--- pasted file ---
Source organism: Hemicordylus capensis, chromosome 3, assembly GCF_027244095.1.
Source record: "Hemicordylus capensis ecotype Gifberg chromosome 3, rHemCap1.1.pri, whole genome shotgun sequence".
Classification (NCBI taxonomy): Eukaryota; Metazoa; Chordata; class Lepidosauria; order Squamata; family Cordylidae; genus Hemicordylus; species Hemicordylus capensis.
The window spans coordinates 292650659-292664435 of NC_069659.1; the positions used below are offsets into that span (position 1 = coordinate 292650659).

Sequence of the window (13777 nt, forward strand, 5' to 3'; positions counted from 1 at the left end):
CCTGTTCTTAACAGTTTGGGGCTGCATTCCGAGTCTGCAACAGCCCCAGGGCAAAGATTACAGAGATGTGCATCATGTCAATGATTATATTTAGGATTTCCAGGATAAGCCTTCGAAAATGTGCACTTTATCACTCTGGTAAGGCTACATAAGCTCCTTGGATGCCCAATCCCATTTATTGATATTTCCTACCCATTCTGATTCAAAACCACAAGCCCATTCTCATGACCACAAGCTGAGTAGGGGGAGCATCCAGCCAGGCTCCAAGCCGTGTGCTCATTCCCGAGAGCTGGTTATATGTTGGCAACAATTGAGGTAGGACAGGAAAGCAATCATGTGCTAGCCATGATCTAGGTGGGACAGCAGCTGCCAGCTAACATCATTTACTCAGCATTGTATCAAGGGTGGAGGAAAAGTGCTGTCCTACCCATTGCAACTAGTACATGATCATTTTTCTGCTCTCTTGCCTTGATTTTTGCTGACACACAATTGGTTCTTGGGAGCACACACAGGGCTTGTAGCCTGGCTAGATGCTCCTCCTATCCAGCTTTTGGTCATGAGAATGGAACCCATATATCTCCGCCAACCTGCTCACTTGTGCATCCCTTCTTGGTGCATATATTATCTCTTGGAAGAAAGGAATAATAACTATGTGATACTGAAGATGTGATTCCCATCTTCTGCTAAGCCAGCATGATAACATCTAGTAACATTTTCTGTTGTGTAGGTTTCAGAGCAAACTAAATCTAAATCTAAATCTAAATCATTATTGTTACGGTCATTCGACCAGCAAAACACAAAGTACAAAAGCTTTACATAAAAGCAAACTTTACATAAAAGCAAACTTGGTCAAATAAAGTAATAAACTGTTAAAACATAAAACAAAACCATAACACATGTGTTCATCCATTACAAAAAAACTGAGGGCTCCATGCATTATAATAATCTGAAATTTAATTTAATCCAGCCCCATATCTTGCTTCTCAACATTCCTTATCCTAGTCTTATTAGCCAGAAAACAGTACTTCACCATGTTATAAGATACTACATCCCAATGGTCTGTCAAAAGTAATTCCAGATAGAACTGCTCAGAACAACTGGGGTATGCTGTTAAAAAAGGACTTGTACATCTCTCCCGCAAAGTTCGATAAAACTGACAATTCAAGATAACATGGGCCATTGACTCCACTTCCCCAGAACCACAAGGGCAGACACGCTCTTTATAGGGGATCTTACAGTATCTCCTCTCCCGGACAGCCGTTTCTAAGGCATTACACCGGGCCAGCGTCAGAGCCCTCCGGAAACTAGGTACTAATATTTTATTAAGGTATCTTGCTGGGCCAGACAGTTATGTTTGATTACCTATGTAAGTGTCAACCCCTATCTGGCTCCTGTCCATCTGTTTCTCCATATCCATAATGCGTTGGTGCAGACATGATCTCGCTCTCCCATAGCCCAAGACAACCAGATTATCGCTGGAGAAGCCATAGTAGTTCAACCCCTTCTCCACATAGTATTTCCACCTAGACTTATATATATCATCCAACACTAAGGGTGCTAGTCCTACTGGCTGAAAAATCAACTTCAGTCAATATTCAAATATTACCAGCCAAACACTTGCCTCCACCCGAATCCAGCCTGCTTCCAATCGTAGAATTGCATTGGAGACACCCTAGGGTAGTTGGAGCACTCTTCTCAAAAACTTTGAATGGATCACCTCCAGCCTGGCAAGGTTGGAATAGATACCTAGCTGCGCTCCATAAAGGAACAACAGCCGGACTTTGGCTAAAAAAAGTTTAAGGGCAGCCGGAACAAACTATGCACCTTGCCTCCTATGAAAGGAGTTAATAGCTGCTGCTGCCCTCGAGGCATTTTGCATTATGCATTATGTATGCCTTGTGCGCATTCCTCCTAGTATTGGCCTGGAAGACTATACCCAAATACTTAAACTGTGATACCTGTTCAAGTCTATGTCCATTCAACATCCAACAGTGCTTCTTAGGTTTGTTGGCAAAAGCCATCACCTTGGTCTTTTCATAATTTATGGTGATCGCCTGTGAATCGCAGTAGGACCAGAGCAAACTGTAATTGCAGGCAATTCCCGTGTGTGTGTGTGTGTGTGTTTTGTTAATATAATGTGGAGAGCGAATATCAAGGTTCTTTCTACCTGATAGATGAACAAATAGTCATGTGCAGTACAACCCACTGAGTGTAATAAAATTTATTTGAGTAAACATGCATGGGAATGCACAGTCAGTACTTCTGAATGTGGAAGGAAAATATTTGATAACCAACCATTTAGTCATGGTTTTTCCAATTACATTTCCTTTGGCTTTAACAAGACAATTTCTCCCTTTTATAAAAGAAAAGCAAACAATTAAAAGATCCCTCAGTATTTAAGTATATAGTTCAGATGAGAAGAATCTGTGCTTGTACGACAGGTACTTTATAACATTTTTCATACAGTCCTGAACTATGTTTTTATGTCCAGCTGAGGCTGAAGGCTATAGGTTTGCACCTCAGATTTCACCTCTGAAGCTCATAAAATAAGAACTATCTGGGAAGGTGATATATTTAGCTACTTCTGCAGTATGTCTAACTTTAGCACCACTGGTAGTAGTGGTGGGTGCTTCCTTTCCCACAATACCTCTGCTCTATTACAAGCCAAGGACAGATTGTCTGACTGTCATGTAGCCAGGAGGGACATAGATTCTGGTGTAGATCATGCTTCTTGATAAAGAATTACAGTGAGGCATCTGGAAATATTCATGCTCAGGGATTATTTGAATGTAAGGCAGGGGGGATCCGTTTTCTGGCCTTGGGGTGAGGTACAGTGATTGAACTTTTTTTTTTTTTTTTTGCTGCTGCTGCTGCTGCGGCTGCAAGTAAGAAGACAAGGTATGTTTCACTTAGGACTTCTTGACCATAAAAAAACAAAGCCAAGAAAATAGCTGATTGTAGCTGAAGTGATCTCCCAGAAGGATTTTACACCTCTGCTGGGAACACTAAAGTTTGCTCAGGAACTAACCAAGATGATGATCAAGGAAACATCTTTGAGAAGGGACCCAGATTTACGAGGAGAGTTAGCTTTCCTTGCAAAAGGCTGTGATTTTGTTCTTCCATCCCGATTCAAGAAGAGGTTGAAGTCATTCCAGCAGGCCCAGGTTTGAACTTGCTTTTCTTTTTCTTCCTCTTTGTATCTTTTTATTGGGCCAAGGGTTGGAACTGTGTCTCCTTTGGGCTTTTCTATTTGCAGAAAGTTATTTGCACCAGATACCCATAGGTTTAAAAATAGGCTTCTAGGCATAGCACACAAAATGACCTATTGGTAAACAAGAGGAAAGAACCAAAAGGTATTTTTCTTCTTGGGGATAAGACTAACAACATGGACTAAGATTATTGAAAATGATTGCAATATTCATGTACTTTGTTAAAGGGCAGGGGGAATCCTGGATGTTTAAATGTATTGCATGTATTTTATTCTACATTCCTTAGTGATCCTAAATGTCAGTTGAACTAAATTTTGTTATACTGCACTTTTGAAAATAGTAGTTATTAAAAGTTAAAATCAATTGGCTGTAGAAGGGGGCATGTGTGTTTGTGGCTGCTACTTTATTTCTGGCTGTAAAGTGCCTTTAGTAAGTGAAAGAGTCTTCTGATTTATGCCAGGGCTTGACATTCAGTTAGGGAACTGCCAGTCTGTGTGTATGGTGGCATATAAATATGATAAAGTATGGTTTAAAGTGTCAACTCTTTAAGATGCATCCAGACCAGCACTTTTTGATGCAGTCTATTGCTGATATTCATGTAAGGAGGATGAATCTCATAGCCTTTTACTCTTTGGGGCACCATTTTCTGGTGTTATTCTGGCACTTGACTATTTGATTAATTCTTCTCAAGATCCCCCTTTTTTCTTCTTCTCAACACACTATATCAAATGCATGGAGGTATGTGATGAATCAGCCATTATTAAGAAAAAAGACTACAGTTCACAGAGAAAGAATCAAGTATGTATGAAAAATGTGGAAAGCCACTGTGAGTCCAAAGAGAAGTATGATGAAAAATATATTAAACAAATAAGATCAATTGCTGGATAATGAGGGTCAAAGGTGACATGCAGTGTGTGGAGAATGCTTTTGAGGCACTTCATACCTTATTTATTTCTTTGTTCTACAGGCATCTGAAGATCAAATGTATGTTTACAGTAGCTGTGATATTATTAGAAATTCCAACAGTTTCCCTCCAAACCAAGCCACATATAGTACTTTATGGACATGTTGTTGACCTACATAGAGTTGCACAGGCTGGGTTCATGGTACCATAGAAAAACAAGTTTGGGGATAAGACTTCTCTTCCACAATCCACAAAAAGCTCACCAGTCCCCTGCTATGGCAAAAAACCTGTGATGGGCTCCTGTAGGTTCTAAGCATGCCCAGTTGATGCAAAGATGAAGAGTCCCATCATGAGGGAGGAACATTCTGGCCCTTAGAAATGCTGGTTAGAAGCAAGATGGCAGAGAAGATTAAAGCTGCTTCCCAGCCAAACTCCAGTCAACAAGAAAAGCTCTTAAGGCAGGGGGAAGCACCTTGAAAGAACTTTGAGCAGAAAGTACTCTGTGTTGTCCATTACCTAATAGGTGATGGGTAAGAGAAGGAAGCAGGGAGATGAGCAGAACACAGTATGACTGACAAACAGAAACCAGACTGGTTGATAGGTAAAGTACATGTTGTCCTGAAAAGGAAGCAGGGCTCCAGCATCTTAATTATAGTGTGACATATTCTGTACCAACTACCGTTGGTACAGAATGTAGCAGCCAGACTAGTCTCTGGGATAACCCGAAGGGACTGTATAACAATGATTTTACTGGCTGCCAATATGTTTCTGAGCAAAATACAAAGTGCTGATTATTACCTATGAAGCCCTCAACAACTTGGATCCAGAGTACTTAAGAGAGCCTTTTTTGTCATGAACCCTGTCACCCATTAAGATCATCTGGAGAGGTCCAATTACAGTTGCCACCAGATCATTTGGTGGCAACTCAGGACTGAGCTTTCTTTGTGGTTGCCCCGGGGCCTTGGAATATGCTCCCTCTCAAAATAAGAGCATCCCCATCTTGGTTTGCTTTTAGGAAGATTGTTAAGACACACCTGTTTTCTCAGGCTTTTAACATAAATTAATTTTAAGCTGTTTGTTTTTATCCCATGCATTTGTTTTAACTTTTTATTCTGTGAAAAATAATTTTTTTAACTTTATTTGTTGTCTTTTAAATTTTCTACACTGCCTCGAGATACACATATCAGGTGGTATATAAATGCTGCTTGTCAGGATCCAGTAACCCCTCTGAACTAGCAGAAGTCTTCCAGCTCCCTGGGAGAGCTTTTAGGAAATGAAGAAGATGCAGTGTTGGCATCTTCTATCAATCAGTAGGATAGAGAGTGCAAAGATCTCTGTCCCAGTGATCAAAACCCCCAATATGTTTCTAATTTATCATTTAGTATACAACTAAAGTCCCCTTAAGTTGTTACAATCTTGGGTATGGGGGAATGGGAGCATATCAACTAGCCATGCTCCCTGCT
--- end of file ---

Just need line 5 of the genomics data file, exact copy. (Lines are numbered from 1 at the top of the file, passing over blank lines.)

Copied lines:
Sequence of the window (13777 nt, forward strand, 5' to 3'; positions counted from 1 at the left end):